My doctoral research under the direction of Sasha Zill at the Marshall University School of Medicine focused on understanding the role of load detecting sense organs in pattern generation of locomotor behaviors.
I was interested in the leg control local circuit as well as the overall control of hexapod gait. I preformed single wire electroneurogram recordings from the peripheral nerves in the cockroach to determine sensory responses of the trochanteral campaniform sensilla. Additional recordings were placed in various muscles of the legs to determine how sensory input modulated motor output [1-3]. Analyses of the sensilla recordings found that sensory loading information specifically determined the firing rate of the extensor muscles of the femur. I also determined that load detectors can provide backup positional information depending on whether the leg was in swing or stance phase . When a leg was severed distal to the campaniform sensilla the firing rate of extensor muscles in remaining legs could be controlled by the input from the sensilla in the proximal severed leg . This contributed to regulation the subsequent changes in gait exhibited in the remaining legs. These experiments were performed on cockroaches that had small neodymium magnets attached to their dorsal thorax. A magnetic field could increase or decrease the loading on the organs. While attached with magnets, the animals were supported over a custom-made cockroach treadmill and had small reflective paint markers painted on each leg segment. These reflective markers were filmed using high speed video and digitized using Vicon motion capture software to determine leg movements in three dimensions.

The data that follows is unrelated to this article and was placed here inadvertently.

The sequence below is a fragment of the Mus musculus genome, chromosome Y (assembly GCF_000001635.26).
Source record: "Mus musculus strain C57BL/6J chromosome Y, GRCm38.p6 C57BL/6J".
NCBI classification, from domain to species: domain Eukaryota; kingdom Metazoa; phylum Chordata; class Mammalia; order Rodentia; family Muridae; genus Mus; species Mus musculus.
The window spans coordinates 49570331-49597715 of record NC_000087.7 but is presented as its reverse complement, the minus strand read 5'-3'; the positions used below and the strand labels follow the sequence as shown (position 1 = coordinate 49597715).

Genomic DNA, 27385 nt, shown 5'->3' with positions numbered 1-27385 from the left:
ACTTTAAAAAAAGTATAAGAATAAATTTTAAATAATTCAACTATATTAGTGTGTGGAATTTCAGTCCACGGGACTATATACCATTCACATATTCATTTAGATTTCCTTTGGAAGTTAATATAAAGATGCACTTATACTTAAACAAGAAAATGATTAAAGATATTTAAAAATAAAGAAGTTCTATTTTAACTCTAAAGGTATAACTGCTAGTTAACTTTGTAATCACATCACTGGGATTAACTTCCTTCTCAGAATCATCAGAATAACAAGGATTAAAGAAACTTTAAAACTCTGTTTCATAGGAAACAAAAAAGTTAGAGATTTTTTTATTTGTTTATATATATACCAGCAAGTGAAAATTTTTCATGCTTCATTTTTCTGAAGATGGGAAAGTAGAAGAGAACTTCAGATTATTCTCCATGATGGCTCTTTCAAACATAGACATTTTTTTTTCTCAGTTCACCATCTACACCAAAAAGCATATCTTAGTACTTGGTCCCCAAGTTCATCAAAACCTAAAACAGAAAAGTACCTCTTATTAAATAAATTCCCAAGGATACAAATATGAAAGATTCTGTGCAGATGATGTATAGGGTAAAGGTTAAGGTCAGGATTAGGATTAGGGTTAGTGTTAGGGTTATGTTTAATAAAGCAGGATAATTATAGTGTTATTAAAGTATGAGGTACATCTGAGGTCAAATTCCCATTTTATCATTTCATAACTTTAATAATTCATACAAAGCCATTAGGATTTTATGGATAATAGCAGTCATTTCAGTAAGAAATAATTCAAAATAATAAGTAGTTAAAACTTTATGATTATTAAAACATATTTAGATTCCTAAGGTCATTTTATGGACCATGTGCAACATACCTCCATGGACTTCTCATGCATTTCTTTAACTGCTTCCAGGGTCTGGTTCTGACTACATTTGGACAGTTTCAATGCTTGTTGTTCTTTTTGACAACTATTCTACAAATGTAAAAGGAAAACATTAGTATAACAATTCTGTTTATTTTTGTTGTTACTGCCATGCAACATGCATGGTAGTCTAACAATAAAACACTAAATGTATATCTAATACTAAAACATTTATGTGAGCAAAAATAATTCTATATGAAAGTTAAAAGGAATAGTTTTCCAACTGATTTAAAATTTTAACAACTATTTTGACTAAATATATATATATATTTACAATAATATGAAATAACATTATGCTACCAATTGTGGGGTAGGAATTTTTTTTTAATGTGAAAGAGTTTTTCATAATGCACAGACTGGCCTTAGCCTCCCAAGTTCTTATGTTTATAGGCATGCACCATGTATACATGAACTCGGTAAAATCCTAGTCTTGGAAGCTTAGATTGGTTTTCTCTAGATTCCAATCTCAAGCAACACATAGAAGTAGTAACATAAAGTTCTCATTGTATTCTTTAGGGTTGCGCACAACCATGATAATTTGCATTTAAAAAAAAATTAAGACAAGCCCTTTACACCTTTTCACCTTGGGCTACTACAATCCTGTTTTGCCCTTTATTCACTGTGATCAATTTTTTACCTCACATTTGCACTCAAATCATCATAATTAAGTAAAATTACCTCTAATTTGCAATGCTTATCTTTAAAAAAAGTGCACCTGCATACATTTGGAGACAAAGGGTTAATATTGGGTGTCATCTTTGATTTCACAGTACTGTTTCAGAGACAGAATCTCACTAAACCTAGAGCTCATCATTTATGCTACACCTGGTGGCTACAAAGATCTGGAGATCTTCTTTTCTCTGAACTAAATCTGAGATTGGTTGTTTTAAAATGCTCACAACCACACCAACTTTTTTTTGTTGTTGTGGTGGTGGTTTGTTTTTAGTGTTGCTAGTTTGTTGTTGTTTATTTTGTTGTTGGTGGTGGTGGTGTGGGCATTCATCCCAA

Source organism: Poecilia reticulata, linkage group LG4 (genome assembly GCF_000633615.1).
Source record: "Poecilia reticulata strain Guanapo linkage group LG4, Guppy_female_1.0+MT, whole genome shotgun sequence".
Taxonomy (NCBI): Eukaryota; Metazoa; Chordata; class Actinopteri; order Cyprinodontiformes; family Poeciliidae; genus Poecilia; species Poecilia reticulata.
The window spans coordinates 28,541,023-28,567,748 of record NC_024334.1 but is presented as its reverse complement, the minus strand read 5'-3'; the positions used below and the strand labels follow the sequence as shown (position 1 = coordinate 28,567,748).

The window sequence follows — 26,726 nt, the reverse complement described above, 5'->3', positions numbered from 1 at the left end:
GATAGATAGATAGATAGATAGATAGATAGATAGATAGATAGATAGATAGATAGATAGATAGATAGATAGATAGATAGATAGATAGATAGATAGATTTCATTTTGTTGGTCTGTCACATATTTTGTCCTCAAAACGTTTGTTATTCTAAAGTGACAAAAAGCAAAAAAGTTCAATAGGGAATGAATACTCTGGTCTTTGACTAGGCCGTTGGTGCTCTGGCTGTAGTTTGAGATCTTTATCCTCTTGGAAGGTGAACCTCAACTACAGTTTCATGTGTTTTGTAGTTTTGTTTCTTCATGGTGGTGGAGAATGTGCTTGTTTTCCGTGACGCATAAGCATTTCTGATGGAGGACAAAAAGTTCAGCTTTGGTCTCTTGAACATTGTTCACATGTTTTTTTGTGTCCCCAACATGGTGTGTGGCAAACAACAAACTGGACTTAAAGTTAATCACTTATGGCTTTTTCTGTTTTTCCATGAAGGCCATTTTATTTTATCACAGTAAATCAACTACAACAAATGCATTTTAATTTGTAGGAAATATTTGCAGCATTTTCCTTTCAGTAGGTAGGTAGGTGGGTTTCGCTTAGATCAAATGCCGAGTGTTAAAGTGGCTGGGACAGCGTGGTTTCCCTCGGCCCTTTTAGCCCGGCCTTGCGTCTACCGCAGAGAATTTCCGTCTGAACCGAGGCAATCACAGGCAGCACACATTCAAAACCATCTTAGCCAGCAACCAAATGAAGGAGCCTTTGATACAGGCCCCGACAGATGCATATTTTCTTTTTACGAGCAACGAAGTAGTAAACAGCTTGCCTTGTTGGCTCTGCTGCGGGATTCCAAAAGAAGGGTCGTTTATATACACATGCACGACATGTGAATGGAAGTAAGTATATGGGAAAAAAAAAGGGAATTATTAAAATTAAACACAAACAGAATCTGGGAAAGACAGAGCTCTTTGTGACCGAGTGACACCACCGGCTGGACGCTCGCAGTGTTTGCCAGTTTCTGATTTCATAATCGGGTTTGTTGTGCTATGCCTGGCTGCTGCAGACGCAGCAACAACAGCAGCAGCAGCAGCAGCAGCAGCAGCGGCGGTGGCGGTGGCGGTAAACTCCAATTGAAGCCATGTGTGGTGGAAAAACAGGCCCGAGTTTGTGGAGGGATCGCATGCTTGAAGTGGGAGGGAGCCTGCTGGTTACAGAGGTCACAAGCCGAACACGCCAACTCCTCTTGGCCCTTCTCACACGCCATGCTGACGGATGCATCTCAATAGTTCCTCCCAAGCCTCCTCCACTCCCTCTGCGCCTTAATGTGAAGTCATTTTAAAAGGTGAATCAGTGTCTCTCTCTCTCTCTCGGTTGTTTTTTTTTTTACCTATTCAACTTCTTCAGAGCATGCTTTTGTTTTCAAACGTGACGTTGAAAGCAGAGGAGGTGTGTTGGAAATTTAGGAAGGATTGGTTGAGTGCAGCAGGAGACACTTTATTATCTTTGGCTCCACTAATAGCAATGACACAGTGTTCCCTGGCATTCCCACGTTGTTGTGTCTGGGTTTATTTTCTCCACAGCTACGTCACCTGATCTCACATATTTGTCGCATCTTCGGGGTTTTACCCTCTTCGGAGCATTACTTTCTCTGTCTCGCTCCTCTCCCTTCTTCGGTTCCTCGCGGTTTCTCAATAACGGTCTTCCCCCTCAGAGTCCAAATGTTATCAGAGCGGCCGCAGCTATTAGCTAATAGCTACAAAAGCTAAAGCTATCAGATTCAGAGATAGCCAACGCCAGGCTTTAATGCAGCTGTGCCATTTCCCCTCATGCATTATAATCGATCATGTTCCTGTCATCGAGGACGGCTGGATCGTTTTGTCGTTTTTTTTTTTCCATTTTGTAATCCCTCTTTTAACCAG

Utilizing the biomechanics and neurophysiology of insect walking I provided control information to aid in the development biologically inspired robotic locomotor controllers and smart prosthetics in collaboration with the Case Western University Biologically Inspired Robotics Lab and the US Navy.